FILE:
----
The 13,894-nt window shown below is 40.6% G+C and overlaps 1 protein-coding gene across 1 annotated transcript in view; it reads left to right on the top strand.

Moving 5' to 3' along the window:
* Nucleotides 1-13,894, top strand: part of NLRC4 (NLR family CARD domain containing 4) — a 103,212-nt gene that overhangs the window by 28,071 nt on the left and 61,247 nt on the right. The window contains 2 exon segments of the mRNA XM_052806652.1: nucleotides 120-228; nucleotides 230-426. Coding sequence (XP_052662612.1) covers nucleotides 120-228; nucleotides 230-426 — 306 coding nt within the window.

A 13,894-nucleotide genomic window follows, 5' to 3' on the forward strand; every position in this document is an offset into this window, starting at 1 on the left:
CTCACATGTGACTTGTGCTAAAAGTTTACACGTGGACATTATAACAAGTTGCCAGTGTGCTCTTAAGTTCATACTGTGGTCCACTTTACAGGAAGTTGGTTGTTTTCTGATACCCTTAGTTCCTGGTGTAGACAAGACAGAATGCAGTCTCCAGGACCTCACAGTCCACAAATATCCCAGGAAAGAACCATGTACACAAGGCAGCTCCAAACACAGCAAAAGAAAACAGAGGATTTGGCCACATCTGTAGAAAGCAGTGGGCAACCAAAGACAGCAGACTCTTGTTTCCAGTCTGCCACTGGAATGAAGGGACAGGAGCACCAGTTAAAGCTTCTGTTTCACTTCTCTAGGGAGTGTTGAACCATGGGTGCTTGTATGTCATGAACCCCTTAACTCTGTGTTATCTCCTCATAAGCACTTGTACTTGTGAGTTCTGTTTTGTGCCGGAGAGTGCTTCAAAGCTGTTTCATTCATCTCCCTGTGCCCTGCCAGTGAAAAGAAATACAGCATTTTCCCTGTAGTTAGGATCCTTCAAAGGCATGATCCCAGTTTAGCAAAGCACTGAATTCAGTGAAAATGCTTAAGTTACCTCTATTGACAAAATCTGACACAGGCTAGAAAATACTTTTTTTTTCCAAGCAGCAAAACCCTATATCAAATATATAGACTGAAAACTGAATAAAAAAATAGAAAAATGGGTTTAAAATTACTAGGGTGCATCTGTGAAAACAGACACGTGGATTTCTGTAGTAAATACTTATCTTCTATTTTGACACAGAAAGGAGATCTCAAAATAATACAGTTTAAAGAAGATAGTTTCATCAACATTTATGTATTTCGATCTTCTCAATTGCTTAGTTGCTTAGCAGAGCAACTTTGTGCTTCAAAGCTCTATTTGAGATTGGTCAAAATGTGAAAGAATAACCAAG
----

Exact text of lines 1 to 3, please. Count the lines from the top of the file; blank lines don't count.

The 13,894-nt window shown below is 40.6% G+C and overlaps 1 protein-coding gene across 1 annotated transcript in view; it reads left to right on the top strand.

Moving 5' to 3' along the window:
* Nucleotides 1-13,894, top strand: part of NLRC4 (NLR family CARD domain containing 4) — a 103,212-nt gene that overhangs the window by 28,071 nt on the left and 61,247 nt on the right. The window contains 2 exon segments of the mRNA XM_052806652.1: nucleotides 120-228; nucleotides 230-426. Coding sequence (XP_052662612.1) covers nucleotides 120-228; nucleotides 230-426 — 306 coding nt within the window.